Produced by Kelly Prime; edited by Mike Benoist; written by Elizabeth Weil; and narrated by January LaVoy
Sunday, May 3rd, 2020
My name is Liz Weil. I’m here in my basement in San Francisco where I work. And I wanna tell you about a story I wrote two years ago. This is maybe my favorite story I’ve ever written in my 25 years as a journalist. It’s a profile of a Polish man named Aleksander Doba, who, when I reported the story, was 71 years old and had kayaked across the Atlantic three times by himself.
I’ve been thinking a lot about him lately because he seemed to me this like savant of the existential crisis that is life. He had no illusion that everything is meaningful and enjoyable all the time. But he had this way of flipping his mind to embrace the suffering and embrace what a lot of us would see as the meaninglessness. Like essentially being a speck in the universe and deciding to just rush towards all of it and make himself the tiniest speck in the biggest universe he could possibly imagine there in his kayak alone in the Atlantic.
So here’s my story, “Alone at Sea,” read by January LaVoy.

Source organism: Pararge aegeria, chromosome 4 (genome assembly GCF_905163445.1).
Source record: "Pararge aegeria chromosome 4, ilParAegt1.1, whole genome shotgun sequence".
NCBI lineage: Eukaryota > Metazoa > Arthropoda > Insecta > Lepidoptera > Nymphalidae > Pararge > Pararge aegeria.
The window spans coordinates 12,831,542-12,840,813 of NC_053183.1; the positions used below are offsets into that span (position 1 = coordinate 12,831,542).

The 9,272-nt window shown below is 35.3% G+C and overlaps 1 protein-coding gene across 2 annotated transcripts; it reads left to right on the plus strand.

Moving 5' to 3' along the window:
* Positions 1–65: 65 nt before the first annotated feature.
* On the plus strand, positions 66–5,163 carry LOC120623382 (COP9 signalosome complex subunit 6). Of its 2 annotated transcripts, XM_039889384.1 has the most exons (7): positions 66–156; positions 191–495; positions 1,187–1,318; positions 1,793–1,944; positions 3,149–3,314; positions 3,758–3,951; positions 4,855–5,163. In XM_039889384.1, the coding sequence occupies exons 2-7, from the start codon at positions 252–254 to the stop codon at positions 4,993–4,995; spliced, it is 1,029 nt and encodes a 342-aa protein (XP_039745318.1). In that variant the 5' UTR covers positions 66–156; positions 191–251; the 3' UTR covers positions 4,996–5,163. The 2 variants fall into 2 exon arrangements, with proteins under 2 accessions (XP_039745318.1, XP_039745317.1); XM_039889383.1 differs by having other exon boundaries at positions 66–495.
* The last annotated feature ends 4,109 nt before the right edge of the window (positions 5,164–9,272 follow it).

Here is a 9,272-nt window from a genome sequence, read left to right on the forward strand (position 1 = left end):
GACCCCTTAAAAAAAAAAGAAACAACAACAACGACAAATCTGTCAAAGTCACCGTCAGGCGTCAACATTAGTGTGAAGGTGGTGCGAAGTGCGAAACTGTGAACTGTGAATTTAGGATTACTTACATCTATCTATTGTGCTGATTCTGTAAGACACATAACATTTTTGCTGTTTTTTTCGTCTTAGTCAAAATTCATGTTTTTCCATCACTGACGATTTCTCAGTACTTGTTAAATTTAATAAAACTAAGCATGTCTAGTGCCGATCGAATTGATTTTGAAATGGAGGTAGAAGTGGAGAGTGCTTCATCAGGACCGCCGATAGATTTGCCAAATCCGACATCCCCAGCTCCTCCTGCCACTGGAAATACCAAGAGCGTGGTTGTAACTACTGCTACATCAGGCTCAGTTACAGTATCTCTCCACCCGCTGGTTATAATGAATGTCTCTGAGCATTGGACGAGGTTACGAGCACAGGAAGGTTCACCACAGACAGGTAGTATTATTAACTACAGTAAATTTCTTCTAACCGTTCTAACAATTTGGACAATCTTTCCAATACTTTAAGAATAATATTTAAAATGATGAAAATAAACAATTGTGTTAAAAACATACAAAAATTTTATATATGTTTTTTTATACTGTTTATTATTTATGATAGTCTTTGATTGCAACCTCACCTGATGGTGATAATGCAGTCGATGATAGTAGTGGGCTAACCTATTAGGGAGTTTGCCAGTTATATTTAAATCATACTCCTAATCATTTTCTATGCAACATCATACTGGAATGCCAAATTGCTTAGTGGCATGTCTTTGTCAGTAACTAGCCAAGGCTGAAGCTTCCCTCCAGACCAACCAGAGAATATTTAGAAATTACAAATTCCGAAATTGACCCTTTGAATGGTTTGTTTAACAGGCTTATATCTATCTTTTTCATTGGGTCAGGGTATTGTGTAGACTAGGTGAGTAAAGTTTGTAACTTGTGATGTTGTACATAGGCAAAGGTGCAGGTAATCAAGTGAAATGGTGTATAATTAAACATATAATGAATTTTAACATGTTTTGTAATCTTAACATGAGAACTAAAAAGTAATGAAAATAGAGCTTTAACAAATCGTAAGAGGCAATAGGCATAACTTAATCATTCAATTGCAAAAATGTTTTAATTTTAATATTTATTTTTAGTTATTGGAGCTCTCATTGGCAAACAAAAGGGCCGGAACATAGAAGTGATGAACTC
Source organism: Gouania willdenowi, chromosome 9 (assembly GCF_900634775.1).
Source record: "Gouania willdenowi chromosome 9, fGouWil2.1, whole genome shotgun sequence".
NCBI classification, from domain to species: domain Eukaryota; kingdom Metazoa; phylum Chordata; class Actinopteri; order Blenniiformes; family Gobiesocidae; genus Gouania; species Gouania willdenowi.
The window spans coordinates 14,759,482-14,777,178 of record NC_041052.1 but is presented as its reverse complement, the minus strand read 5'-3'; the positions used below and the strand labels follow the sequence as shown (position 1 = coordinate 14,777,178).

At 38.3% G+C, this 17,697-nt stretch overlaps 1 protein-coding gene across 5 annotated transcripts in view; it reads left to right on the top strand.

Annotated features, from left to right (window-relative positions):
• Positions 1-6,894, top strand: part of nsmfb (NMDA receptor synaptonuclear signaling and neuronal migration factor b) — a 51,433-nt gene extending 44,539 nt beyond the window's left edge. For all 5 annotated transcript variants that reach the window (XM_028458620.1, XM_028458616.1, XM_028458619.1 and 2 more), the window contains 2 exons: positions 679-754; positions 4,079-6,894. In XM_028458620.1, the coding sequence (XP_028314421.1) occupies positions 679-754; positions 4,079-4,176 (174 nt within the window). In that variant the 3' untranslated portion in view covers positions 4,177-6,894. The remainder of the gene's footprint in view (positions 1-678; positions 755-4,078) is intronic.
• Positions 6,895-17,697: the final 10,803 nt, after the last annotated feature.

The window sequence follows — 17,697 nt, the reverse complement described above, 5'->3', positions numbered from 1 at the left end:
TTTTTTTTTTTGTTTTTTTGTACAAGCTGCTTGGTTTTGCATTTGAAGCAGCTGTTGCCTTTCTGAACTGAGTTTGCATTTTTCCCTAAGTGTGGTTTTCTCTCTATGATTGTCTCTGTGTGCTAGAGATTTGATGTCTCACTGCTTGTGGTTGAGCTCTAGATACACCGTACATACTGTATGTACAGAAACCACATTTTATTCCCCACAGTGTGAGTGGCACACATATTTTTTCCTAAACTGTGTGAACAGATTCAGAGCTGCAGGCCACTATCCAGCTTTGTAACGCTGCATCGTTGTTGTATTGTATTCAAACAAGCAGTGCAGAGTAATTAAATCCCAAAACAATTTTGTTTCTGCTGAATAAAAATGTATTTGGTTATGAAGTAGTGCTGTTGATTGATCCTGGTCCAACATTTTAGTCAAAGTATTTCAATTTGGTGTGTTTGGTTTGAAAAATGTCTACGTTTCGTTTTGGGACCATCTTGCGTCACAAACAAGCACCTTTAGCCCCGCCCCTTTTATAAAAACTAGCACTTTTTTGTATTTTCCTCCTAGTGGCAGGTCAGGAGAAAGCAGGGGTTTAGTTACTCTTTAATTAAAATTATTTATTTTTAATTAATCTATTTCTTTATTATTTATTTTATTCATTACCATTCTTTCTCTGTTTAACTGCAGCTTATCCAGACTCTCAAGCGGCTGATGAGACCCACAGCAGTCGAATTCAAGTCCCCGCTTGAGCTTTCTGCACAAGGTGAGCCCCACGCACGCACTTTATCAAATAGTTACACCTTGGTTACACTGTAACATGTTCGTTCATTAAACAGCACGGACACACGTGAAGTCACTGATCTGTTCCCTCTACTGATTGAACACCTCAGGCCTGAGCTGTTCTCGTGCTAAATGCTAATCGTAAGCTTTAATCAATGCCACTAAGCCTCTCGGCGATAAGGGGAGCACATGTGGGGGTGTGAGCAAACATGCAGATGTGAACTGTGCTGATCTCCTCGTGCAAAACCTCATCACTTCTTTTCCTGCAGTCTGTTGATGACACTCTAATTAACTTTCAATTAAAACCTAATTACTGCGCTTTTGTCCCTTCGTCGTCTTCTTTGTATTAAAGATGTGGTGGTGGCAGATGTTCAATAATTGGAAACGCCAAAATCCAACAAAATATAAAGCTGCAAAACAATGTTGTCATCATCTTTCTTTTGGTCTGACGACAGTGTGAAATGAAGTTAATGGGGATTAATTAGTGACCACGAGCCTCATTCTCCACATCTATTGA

When Aleksander Doba kayaked into the port in Le Conquet, France, on Sept. 3, 2017, he had just completed his third — and by far most dangerous — solo trans-Atlantic kayak trip. He was a few days shy of his 71st birthday. He was unaccustomed to wearing pants. He’d been at sea 110 days, alone, having last touched land that May at New Jersey’s Barnegat Bay. The trip could have easily ended five days earlier, when Doba was just a few hundred feet off the British coast. But he had promised himself, when he left New Jersey, that he would kayak not just to Europe but to the Continent proper. So he stayed on the water nearly another week, in the one-meter-wide boat where he’d endured towering waves, in the coffinlike cabin where he spent almost four months not sleeping more than three hours at a stretch, where he severely tried his loved ones’ patience in order to be lonely, naked and afraid. Then he paddled to the French shore. Kayaking is an absurd form of long-distance ocean travel. All the big muscles in the body are useless. “A real katorga,” says Doba, who is Polish — katorga being the Polish word for forced labor in Siberia. But by katorga, Doba does not mean an activity he does not wish to do. What most of us experience as suffering he repurposes as contrarian self-determination, and that gives him an existential thrill. Among Doba’s bigger regrets in life are the times when he has succumbed, when he has perceived and reacted to suffering in conventional ways — for instance, the night in April 1989 when he built a fire in order to make tea and dry his clothes while paddling on the Vistula River near the city of Plock, in central Poland. Or the afternoon, a week later, on that same river, when he succumbed to the temptation of eating pancakes, tomato soup and rice at the Milk Bar restaurant when he should have been at his campsite, by his kayak, eating cold canned goulash in order to condition his body for arctic temperatures. Doba had promised himself he would be tougher than all that.